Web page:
Chinese Medicinal Herbs

Chinese herbal medicine is a vital part of traditional Chinese medicine that serves an indispensable role in strengthening the body as it fights illness.

Chinese herbal medicine practitioners use an extremely complex system of diagnosis to prescribe formulas; combinations of herbs whose constituent herbs, dosages and methods of preparation are specific to each patient. Because practitioners use combinations, rather than individual herbs, formulas can use larger dosages and work on many different issues simultaneously, in keeping with Chinese medicine’s holistic approach.

Chinese herbal medicine has been supported by the World Health Organisation since 2019. While practitioners can utilise the beneficial effects of literally hundreds of different medicinal plants in their treatments the products prescribed by licensed practitioners are strictly controlled.

In terms of its use during treatment herbal medicine has many benefits, either used alone or in combination with other therapies such as acupuncture and/or Tui Na. One of these is that it gives your body more resources to draw on. Acupuncture and physical therapies work by encouraging your body to heal itself. However, if the resources of your body are diminished, either through the wearing effect of chronic pain or other factors, these treatments become less effective and more draining. Herbal medicine adds fuel to the fire while also stoking it, literally giving your body the nourishment, it needs to heal itself. making it an excellent option for chronic conditions. It is of particular benefit for such as gynaecological, fertility, digestive issues etc.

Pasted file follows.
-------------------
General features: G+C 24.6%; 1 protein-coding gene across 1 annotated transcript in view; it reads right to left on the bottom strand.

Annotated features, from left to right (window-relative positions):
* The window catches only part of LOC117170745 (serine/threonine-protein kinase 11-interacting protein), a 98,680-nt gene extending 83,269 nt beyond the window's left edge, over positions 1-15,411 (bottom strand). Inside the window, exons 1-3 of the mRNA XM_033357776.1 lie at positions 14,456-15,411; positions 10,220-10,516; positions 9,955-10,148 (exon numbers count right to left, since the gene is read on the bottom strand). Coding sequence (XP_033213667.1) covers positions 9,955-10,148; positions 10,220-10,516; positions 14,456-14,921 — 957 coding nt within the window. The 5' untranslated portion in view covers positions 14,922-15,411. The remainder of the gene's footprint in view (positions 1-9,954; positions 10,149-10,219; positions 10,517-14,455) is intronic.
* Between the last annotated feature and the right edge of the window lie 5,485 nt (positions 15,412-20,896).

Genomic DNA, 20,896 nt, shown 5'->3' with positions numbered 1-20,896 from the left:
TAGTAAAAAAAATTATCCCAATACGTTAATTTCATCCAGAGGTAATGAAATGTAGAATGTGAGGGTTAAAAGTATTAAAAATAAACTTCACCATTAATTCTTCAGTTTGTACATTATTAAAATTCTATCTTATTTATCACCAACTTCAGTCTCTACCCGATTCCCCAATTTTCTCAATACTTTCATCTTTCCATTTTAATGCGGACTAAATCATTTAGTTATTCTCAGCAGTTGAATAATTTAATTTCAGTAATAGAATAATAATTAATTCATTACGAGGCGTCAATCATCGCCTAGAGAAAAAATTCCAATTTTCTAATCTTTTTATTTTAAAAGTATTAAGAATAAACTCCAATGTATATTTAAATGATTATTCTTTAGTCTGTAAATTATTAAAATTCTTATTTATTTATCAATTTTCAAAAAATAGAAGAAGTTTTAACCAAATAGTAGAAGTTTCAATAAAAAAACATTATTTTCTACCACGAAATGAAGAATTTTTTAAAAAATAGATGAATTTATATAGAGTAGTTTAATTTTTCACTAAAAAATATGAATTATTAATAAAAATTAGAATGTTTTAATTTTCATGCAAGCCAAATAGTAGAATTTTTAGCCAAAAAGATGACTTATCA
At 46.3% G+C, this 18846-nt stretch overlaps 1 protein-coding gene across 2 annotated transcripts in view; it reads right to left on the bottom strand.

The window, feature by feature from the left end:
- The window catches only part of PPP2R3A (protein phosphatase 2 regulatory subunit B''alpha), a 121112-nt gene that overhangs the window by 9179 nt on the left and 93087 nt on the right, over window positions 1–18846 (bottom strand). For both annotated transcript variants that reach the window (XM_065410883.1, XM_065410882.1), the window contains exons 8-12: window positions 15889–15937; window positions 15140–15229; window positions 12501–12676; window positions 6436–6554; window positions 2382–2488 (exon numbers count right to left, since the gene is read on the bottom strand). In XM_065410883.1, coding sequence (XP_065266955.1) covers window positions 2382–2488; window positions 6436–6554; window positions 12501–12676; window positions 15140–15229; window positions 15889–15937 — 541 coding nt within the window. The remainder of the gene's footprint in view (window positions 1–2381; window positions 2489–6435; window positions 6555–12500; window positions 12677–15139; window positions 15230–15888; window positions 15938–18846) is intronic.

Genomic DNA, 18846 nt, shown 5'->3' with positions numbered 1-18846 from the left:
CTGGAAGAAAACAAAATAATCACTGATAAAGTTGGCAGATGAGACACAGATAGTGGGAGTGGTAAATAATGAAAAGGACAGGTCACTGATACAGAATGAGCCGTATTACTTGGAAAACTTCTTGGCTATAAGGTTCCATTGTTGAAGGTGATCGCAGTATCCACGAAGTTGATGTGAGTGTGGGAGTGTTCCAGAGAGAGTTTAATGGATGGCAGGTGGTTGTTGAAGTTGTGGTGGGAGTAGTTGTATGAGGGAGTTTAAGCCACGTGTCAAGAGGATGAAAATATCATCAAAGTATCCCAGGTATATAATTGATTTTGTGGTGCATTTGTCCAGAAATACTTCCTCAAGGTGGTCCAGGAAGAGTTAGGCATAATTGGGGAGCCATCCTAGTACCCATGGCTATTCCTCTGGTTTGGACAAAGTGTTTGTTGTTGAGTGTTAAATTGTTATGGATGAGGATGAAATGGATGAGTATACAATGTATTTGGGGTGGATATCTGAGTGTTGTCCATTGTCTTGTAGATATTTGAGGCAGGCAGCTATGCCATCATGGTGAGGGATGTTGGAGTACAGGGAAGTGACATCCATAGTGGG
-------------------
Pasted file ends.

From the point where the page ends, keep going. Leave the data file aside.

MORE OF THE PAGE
Are Chinese herbs safe?

The Chinese Materia Medica lists hundreds of commonly used ingredients including roots, stems, barks, flowers and leaves. Although there are also non-plant-based materials such as minerals and animal derived medicinals, in the UK the use of animal products of any kind and minerals are banned (practitioners instead use a variety of plant substitutes). All products also adhere to CITES (Convention on International Trade in Endangered Species of Wild Fauna and Flora) meaning that there is no use of endangered plants either.

I only use herb suppliers that are committed to quality, have ethical standards and have been approved by the Register of Chinese Herbal Medicine (RHCM).

How do I take Chinese herbs?

Herbal medicine is taken twice a day.

The herbal prescription is taken in the form of a tea which is made up of dry raw herbs or concentrated powders, or ready-made tablets.  Chinese herbs tend to have a sweet to bitter taste depending on their prescribed herbs.

What are your qualifications?

I completed a MSc in Chinese Herbal Medicine at the University of Westminster. I am a member of RCHM which demands high educational standards for admission and upholds stringent professional rules on safety and compliance, with a professional code of conduct.